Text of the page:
UK's First Gas-Fired Allam Cycle Power Plant Taking Shape

The inventor of the Allam-Fetvedt Cycle, a novel power cycle that uses supercritical carbon dioxide (sCO2), is collaborating with a subsidiary of Singapore-based Sembcorp Industries to potentially develop the UK’s first 300-MW natural gas–fired NET Power station at an existing site at Teesside, northeastern England. 

Zero Degrees Whitetail Development Ltd. (ZDW), a subsidiary of North Carolina-based 8 Rivers Capital, and Sembcorp subsidiary Sembcorp Energy UK (SEUK) on July 13 said they will collaborate to set up the 300-MW Whitetail Clean Energy NET Power project at SEUK’s Wilton International site. While the companies did not provide a potential start date, 8 Rivers said the project may be the first of “multiple 300-MW facilities in the UK,” and that it could commission a NET Power station in the UK “as soon as 2025.”

The project is another notable prospect for 8 Rivers, which has been developing its potentially revolutionary power plant based on the Allam-Fetvedt Cycle (AFC) since 2012 under NET Power, a business arm it holds jointly with heavyweight industry backers Exelon, McDermott, and Occidental Low Carbon Ventures.

As POWER has reported, the AFC is essentially a specialized Brayton cycle that is directly fired with oxy-fuel and uses supercritical CO2 instead of steam as its working fluid. The cycle also recycles its exhaust heat and eliminates all air emissions, including traditional pollutants and CO2. As a byproduct, the cycle produces pipeline-quality CO2 that can be sequestered. NET Power has said these attributes could make it more cost-competitive and efficient than traditional gas power plants.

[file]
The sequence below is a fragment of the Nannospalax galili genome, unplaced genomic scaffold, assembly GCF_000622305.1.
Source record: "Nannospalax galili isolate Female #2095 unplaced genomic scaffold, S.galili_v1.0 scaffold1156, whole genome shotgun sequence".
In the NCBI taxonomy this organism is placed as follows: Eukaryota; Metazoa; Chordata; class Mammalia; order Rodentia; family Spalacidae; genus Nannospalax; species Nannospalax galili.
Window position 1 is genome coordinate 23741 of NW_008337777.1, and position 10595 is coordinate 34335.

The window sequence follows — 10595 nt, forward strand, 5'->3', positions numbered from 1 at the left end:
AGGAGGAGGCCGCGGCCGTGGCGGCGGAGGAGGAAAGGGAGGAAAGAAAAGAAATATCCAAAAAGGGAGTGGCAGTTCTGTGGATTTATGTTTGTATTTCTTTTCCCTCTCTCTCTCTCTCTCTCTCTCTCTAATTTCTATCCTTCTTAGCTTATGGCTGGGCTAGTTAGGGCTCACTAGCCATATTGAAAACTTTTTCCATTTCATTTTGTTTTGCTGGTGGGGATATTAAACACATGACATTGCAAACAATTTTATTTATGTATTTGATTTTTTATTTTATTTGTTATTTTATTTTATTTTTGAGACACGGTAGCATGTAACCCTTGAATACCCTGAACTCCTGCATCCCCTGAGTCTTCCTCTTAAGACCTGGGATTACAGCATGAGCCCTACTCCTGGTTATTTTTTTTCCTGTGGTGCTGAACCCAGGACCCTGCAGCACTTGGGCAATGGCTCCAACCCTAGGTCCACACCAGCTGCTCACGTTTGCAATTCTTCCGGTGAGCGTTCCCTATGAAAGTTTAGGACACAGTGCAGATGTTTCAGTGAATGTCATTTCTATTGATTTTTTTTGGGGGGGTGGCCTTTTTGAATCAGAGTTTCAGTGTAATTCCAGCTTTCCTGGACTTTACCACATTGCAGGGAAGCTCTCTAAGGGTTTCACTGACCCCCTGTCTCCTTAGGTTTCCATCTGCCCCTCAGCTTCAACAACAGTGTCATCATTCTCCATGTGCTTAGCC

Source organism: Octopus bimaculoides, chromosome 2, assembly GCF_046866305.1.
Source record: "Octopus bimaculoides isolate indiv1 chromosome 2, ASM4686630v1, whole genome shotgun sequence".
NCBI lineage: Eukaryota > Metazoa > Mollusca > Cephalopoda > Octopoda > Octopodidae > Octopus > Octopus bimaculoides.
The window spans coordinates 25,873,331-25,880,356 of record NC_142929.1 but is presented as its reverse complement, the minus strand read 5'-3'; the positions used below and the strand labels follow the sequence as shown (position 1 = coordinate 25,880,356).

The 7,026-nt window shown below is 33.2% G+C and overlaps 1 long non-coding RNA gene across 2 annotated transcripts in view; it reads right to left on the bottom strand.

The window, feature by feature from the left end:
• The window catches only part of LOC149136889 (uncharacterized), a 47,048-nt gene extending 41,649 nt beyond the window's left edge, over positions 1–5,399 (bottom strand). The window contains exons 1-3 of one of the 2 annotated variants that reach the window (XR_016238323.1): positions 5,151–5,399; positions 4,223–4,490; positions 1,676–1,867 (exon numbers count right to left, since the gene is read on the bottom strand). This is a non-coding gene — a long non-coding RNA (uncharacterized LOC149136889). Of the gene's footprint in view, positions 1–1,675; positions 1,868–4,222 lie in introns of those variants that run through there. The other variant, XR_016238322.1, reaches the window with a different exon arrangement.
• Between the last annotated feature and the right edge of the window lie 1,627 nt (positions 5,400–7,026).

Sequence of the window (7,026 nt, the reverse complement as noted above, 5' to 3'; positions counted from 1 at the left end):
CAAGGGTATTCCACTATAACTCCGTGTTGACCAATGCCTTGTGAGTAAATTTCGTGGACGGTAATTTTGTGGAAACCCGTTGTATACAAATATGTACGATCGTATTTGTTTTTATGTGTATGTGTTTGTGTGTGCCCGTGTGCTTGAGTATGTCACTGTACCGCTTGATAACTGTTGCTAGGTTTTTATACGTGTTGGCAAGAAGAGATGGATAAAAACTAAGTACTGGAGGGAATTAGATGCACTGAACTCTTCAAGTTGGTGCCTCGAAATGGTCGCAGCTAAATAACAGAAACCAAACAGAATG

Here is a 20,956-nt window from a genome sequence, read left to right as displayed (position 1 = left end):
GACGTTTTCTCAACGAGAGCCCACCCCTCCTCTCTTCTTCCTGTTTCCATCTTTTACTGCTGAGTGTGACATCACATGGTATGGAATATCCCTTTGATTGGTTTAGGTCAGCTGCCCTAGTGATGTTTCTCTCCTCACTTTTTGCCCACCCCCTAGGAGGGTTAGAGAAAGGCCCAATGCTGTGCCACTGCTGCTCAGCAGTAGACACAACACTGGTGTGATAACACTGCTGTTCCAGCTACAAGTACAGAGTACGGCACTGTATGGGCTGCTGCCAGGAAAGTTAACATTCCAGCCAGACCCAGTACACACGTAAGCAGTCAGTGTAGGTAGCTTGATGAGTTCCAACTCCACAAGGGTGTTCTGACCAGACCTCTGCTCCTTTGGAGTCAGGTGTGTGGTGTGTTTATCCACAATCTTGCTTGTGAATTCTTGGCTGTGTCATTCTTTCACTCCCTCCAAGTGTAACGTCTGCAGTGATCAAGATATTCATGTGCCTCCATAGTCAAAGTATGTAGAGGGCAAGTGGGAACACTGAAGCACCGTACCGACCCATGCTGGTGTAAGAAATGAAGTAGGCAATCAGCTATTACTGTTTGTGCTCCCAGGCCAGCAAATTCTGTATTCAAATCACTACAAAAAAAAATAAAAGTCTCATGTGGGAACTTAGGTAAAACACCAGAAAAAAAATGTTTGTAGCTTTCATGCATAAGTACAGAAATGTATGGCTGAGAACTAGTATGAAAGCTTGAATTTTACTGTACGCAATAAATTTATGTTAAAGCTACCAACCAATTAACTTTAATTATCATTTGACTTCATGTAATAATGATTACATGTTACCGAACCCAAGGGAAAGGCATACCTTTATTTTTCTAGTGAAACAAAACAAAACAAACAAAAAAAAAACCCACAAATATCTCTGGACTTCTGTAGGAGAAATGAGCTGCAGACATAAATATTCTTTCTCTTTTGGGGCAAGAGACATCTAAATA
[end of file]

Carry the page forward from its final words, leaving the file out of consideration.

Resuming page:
The NET Power Allam-Fetvedt Cycle is essentially a specialized Brayton cycle in which the combustor is supplied with three flows: fuel gas, which is compressed in the fuel compressor; oxygen, which is produced in an air separation unit and then compressed; and a carbon dioxide working fluid that is heated in the multi-flow regenerator. Combustion of this oxy-fuel mixture in the carbon dioxide environment creates high-temperature products that then enter the carbon dioxide turbine. These products drive the power generator and then enter the multi-flow regenerator, where some of their heat is transferred to the heated flows. The flow is then directed to the cooler-separator, where its water and carbon dioxide contents are split. Part of that carbon dioxide is compressed to supercritical pressure, and the rest is sent to storage. Courtesy: 8 Rivers